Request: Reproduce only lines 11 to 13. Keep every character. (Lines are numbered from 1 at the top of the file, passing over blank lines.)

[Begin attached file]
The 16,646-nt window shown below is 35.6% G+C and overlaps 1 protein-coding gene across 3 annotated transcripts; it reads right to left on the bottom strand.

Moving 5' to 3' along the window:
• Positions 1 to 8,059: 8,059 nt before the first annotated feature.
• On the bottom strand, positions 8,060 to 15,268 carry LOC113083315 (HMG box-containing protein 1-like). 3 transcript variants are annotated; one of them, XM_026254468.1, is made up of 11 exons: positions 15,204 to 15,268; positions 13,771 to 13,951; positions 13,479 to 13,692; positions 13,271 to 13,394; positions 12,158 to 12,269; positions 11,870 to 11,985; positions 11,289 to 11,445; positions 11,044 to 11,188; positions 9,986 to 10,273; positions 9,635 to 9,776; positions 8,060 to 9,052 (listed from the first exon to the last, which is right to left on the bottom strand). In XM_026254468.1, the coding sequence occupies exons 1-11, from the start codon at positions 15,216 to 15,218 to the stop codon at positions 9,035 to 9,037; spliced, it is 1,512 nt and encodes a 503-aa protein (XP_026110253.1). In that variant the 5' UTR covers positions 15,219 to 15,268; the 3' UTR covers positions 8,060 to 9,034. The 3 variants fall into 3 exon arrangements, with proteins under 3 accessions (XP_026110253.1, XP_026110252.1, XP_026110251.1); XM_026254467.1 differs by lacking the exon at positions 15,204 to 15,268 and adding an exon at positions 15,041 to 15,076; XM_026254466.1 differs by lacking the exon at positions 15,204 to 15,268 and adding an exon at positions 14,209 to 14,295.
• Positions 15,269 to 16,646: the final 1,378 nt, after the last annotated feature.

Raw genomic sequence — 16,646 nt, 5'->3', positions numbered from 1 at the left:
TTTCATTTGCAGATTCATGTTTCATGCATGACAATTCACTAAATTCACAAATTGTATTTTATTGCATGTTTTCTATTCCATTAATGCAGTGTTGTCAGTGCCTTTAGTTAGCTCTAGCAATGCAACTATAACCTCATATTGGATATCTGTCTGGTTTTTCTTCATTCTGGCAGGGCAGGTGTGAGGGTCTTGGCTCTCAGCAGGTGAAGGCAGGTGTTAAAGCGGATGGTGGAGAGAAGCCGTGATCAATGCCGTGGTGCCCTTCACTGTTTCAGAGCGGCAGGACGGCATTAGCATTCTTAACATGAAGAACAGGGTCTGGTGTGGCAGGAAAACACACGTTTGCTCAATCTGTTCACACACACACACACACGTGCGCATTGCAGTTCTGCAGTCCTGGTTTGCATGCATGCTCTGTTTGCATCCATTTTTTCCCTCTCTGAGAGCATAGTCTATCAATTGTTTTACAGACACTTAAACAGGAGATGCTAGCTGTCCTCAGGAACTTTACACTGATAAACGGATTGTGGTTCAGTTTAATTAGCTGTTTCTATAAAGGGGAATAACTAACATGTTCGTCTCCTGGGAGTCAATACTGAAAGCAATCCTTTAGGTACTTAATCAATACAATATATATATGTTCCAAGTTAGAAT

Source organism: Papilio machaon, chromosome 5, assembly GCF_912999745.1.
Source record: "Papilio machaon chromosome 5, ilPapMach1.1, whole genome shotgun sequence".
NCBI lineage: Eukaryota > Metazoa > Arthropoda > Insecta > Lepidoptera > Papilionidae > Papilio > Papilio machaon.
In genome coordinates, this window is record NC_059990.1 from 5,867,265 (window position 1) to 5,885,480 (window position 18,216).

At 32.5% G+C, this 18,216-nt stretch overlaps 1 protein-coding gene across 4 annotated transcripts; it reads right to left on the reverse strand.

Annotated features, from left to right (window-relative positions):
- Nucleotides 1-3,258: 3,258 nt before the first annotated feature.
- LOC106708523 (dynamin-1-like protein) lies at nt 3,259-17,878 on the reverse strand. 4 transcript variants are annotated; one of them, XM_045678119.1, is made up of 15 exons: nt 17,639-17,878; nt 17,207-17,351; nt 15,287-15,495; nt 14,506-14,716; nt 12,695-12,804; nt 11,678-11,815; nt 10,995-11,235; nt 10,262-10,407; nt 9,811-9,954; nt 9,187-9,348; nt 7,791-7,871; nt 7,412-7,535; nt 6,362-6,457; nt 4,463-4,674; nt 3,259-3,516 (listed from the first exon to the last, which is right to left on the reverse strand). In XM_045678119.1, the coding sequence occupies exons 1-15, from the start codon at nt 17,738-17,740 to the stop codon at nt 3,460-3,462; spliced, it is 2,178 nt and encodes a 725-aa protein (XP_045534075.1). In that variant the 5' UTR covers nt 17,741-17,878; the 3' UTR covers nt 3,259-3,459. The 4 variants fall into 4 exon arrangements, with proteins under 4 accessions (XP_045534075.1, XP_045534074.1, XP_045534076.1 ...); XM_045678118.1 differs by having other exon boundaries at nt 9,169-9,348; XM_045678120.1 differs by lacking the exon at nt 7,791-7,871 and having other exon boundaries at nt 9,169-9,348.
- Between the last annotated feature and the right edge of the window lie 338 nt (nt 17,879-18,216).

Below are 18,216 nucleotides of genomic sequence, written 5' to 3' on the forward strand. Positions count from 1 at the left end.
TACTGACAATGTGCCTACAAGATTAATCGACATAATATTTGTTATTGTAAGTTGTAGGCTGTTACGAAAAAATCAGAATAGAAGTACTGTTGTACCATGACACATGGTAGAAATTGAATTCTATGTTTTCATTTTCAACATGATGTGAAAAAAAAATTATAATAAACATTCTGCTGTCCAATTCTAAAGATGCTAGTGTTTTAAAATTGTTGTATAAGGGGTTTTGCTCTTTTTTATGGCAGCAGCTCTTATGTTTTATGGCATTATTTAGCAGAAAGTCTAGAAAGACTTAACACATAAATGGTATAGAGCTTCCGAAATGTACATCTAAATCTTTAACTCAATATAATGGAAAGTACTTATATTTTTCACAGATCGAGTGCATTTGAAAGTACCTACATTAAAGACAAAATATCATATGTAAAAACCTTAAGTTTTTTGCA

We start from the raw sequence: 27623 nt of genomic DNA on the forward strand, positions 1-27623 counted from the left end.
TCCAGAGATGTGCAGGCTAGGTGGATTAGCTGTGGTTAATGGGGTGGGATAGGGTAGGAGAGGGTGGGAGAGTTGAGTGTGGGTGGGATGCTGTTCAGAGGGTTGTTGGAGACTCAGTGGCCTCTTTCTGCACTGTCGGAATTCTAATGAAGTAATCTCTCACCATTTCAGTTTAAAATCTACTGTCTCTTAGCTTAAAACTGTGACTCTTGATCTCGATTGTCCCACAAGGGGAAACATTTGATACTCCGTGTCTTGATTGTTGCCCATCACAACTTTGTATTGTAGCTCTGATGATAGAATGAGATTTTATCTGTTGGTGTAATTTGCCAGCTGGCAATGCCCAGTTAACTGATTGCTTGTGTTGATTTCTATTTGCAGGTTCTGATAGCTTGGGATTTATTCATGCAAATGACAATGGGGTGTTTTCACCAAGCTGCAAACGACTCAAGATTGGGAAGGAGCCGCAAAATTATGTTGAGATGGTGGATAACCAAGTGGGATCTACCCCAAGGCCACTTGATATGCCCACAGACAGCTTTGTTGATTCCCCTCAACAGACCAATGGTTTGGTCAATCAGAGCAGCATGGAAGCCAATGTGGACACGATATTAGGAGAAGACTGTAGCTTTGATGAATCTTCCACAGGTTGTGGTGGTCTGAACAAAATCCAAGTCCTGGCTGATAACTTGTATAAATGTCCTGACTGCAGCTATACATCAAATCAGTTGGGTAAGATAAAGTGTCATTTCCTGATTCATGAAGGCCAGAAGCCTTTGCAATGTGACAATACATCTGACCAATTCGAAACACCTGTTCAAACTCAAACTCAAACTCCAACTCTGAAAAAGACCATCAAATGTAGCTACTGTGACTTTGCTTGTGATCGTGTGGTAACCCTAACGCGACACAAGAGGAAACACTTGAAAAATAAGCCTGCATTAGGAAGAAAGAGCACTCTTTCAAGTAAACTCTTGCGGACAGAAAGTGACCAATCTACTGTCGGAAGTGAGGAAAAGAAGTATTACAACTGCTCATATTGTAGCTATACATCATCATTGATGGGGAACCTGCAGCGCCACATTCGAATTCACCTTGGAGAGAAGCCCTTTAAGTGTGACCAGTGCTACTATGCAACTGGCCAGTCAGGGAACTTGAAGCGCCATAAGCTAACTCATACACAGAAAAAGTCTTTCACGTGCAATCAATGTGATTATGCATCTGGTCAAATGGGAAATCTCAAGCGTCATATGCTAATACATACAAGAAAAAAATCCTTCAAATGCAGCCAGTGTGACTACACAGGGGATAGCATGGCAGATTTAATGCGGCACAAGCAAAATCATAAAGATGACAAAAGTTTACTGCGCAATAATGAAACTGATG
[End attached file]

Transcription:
In genome coordinates, this window is record NC_059990.1 from 5,867,265 (window position 1) to 5,885,480 (window position 18,216).

At 32.5% G+C, this 18,216-nt stretch overlaps 1 protein-coding gene across 4 annotated transcripts; it reads right to left on the reverse strand.

Annotated features, from left to right (window-relative positions):